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Patrick Drahi Closes $1.8 billion IPO for Altice

Patrick-Drahi-  front

Patrick Drahi / Getty

Shares in Patrick Drahi’s cable and mobile telecoms company Altice are now trading on the Euronext Exchange in Amsterdam following the success of its planned IPO this morning.

After pricing the shares this morning at US$38.42 (Euros 28.25) per share, the shares traded today with the symbol ACT:AEX. The share reached a high during the day of US$40.6 (Euros 29.85), and closed at US$38.92 (Euros 28.62) per share, up about one and a half percent on the IPO price, indicating the shares were priced pretty much correctly.

Ten days ago French-Israeli telecoms entrepreneur Patrick Darhi’s, Luxembourg registered, operating holding company, Altice had commenced the process for this initial public offering of shares.

Depending on the final price obtainable, Altice itself was expected to offer a maximum of 30.3 million shares, and Drahi’s own investment holding company, Next LP, which owned Altice 100% was expecting to offer a maximum of 22.4 million shares as well. The price per share anticipated under the offering was expected to be somewhere within a range of between US$33.66 (Euros 24.75) and US$42.5 (Euros 31.25) per share.

As it turned out, this morning when the shares were priced and sold the price obtained was just above the middle of the expected range, at US$38.42 (Euros 28.25) per share. Gross proceeds of the offering were US$1.775 billion (Euros 1.305 billion) before counting any shares that may still be issuable under a 15% over allotment option granted to the Underwriters.

Altice logo
A total of 46.2 million shares were sold in the IPO, again not considering the Underwriters’ option. Altice itself sold from treasury just over 26.5 million shares in order to raise its planned US$1 billion (Euros 750 million), gross before fees and expenses of the offering of about Euros 26 million, in a very efficient transaction.

The net proceeds will therefore go into the Altice balance sheet and be available to reduce net indebtedness of the company. The balance of the shares for the offering came from the selling shareholder, as will any further shares to meet any shares needed under the Underwriters’ overallotment option as well.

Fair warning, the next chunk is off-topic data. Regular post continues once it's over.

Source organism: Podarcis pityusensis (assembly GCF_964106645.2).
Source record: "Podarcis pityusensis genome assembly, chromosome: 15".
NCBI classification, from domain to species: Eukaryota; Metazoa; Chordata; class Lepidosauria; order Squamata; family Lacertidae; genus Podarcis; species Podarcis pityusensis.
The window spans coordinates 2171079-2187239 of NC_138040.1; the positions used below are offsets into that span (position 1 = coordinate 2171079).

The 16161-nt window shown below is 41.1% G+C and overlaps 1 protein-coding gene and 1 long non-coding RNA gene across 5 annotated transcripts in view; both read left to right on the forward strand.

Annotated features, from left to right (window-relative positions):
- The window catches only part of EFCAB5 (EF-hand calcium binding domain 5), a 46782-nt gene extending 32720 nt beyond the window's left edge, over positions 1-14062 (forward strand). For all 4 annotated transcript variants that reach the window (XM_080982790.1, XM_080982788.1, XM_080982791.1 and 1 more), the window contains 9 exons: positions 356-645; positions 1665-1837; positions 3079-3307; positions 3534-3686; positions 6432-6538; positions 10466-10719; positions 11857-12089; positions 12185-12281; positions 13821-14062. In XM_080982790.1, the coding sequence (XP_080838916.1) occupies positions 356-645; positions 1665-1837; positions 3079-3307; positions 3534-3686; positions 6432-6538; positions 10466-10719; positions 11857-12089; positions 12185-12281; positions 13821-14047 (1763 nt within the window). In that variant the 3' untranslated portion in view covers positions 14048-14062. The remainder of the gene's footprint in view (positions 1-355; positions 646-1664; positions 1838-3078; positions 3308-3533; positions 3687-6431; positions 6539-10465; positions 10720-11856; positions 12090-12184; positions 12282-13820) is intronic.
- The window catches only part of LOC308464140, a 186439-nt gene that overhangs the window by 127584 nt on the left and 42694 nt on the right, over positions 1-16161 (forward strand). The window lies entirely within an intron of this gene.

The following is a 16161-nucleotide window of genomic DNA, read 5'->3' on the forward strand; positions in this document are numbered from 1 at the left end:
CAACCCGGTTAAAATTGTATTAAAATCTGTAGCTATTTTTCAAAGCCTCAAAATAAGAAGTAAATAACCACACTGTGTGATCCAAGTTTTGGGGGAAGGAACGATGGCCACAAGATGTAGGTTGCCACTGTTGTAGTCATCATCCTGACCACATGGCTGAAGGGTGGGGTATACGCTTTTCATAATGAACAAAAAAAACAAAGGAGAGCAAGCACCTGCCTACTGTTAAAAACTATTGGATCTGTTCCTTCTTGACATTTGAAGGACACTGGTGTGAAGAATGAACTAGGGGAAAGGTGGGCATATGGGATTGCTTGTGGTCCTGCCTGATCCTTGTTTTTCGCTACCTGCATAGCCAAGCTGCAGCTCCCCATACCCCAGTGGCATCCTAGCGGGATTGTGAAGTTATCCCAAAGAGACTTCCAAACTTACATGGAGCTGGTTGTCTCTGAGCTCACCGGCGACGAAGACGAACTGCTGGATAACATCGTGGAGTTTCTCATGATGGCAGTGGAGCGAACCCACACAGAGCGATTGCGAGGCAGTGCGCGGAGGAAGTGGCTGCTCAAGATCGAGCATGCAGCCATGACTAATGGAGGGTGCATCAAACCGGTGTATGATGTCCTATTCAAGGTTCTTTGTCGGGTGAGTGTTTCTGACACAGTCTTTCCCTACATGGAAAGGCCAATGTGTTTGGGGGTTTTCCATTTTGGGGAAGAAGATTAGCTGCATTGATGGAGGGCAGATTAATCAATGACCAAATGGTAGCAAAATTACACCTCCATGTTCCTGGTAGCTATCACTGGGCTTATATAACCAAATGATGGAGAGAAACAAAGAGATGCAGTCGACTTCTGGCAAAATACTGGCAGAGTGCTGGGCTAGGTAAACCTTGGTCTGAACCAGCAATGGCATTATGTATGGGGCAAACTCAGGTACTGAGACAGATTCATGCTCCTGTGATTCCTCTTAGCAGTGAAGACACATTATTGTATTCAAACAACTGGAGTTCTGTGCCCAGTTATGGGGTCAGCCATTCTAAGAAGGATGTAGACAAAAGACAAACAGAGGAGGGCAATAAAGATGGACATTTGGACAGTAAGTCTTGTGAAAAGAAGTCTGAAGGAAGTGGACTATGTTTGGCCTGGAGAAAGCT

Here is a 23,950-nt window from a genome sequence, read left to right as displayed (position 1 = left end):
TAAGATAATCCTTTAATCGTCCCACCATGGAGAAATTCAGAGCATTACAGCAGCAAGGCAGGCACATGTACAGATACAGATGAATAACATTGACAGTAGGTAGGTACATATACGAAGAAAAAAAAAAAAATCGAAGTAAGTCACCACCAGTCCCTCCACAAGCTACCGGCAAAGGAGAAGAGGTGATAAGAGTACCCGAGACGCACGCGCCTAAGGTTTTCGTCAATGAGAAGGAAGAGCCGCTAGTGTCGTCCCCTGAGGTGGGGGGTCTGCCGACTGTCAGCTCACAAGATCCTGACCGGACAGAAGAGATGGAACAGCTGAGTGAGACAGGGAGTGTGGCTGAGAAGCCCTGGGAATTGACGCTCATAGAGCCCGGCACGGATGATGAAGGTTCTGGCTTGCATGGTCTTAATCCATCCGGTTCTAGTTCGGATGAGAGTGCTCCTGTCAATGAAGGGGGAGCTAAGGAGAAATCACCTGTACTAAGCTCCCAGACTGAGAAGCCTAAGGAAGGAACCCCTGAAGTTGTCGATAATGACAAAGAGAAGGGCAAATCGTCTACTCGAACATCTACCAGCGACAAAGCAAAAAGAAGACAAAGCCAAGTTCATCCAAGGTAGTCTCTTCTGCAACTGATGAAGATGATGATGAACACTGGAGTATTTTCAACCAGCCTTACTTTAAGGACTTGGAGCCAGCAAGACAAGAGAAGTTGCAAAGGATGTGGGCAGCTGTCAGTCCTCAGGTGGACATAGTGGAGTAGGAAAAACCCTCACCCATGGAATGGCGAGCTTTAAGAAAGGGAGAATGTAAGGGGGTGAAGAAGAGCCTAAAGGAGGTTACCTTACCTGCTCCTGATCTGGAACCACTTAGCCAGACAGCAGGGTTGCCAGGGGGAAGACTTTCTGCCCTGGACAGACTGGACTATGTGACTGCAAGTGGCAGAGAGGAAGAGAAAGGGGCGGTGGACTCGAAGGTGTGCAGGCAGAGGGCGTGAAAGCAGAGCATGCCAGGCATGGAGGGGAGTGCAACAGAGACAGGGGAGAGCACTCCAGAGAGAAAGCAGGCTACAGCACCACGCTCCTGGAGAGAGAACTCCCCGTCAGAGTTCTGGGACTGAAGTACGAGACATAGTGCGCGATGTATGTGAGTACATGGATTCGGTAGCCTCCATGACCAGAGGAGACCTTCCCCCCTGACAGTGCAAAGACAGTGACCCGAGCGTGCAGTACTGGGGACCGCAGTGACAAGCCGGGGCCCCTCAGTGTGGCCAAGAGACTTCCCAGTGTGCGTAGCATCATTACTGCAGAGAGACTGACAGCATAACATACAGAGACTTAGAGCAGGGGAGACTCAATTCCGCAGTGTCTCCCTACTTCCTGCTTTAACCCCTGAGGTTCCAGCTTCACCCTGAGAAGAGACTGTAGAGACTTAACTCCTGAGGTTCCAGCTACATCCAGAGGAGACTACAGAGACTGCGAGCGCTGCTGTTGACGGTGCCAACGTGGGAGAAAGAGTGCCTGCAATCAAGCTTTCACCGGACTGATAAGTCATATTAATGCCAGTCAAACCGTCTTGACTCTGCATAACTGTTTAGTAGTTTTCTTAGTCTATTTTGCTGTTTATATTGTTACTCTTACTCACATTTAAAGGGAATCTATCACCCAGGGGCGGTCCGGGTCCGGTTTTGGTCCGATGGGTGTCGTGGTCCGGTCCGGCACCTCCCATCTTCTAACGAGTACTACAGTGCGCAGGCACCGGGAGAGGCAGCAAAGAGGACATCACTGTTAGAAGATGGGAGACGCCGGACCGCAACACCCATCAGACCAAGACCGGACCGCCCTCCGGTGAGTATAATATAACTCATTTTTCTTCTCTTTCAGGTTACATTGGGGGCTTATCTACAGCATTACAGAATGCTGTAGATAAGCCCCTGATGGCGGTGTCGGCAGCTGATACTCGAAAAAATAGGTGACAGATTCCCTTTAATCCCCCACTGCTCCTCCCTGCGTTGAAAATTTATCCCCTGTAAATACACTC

If no Underwriters’ options are exercised, then with a total of about 202.6 million shares outstanding, 22.8% of Altice’s issued ordinary share capital are now held in public hands and constitute the free “float”. At today’s closing price after the first day of trading on Euronext this values the company’s total equity therefore at about US$7.9 billion (Euros 5.8 billion).

Goldman Sachs and Morgan Stanley were lead Underwriters for the offering.

After the successful pricing Patrick Drahi, Executive Chairman of Altice, said: “We are very happy to price our IPO with such strong interest from investors. This IPO has been a strategic priority for the group and I am very proud that the entrepreneurial cable company Altice has grown into the multinational cable business it is today.”

Patrick Drahi has indicated for a while that he is still in acquisition mode, and this vote of confidence in his group by the markets could now be a stepping-stone for further deals therefore.

Vivendi has reportedly been trying to spin out its French cell phone operator SFR for some time, which could be one potential target. Altice already owns 40% of French cable company Numericable, which also had its own successful IPO in November, so Drahi conceivably could use Numericable as a vehicle for a further French acquisition. However, frankly, merging Altice with Numericable itself would be the most direct form of action, and also the least harmful to the subsequent balance sheet.

Altice CEO Dexter Goei also spoke to reporters in Amsterdam, “There are opportunities in each one of our markets” adding, “We’re effectively in nine different regions or countries, so we’re looking at more than nine opportunities.”

For the moment Mr. Drahi himself is of course keeping his cards close to his chest, as he should, and we will have to wait and see what transpires.

About Patrick Drahi

Patrick Drahi was born in Paris to a Jewish family of North African descent. He studied engineering at the prestigious school for the French élites, L’École Polytechnique.

Subsequently, he worked at Philips where he advanced to the position of department head. He began investing privately in the early nineteen nineties – buying small cable companies in the Provence region of southern France.

He founded the company UPC France, then in 1999 sold his shares. In 2006 he bought the company back again through Altice, the cable company he by then owned, for one third of the price.

Altice later purchased cable companies in Luxembourg, Belgium, Portugal and the Dominican Republic. Drahi also owns 40% of Numericable, the largest cable company in France .

In 2009 he purchased interests in Israeli company HOT cable, and also in the MIRS mobile phone company there, which he bought from Motorola.

Patrick Drahi permanently resides in Geneva, and also has an apartment at the Rothschild 1 project in Tel Aviv.
With a personal net worth estimated at around US$1 billion, Drahi traditionally refrains from interviews and exposure to the media.

 

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